– [Voiceover] A magnet, free to rotate, will align itself with
the local magnetic field. We often use these as compasses to help us find north and south. If we have another magnet nearby, or a ferrous material, that might vary the local magnetic field, so it’s not just that of the Earth, and change which direction
our compass is pointing. But a compass isn’t
completely free to rotate. It can spin around this way, but it can’t, for instance, spin this way. If the local magnetic
field goes into or out of the plane, the compass is somewhat constrained in how it can deal with that. If we instead had something
with multiple axes, and as we probed the magnetic field, we could see more variation instead of just rotation and one axis. Now, the magnetic field of the Earth can loosely be approximated
as a bar magnet embedded in the Earth, and so, if we now look at something free to rotate as it moves around that, we can see oh, at this point, near the equator, the magnetic field is roughly parallel to the surface, but up here, the magnetic field is perpendicular to the surface, and perpendicular to the surface, and in those in-between parts, it points a little bit into the surface, not completely parallel to the surface. As a side note, the red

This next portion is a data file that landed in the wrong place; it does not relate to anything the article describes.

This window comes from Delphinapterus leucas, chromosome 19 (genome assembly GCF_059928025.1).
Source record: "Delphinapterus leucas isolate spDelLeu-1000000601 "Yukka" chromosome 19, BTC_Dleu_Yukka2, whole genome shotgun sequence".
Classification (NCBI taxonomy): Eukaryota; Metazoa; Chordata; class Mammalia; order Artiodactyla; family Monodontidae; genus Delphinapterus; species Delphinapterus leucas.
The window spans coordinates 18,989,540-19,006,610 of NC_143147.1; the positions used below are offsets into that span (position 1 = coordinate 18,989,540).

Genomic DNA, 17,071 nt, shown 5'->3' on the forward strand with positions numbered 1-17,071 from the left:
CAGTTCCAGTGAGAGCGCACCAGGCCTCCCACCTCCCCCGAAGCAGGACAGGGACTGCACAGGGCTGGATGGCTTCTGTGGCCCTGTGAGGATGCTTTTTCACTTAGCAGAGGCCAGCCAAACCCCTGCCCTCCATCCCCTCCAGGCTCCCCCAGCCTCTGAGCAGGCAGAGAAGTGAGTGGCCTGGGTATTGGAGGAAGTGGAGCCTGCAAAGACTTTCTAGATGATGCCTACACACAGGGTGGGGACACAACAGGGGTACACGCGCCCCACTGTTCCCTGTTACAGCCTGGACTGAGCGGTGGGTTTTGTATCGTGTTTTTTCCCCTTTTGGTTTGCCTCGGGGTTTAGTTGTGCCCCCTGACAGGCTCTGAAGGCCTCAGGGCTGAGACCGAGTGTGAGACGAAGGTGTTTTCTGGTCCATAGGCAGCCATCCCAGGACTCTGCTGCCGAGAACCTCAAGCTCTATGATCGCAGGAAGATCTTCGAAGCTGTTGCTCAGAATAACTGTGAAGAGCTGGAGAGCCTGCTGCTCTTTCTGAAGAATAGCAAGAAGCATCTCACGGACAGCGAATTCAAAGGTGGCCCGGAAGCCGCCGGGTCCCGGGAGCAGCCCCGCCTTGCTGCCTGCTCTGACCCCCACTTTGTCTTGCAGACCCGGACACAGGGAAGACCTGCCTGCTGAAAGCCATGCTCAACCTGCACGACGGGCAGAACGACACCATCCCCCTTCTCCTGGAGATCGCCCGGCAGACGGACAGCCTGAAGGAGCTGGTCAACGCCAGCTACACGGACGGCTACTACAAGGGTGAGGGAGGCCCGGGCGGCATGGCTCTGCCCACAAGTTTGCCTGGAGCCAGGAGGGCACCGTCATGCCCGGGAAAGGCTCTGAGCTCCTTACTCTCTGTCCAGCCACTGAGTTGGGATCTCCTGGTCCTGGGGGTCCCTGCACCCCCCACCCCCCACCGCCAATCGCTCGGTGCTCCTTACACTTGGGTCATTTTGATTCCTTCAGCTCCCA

north end of this magnet, pointing towards the south pole here, so your north magnetic pole would actually be the south geographic pole, and your north geographic pole is actually a south magnetic pole. That’s just an aside. For now, what we’re interested in is how much that dip, that non-parallel to the surface, shows up. And to more accurately measure that, we’ll use a dip meter. Now this is in effect a two step compass. To start off, I’ll have the compass, and make sure that I’ve aligned it with north south, and then I can rotate 90 degrees, so that it’s free to
spin in this direction. So first it was free to spin this way, and then I found the alignment of that spin in this direction, and then I changed the angle it can, or
the orientation it can swing through, and then
it swings this way, and I let it settle down,
and I want to measure the angle from horizontal that this new needle makes. It’s making an angle of about 70 degrees. And I’d want to let that settle down to get my final measurement, but that’s the measurement of the
dip, so the magnetic field of the Earth here is
not along the surface, as we often assume, but instead pointing pretty significantly into the surface of the Earth.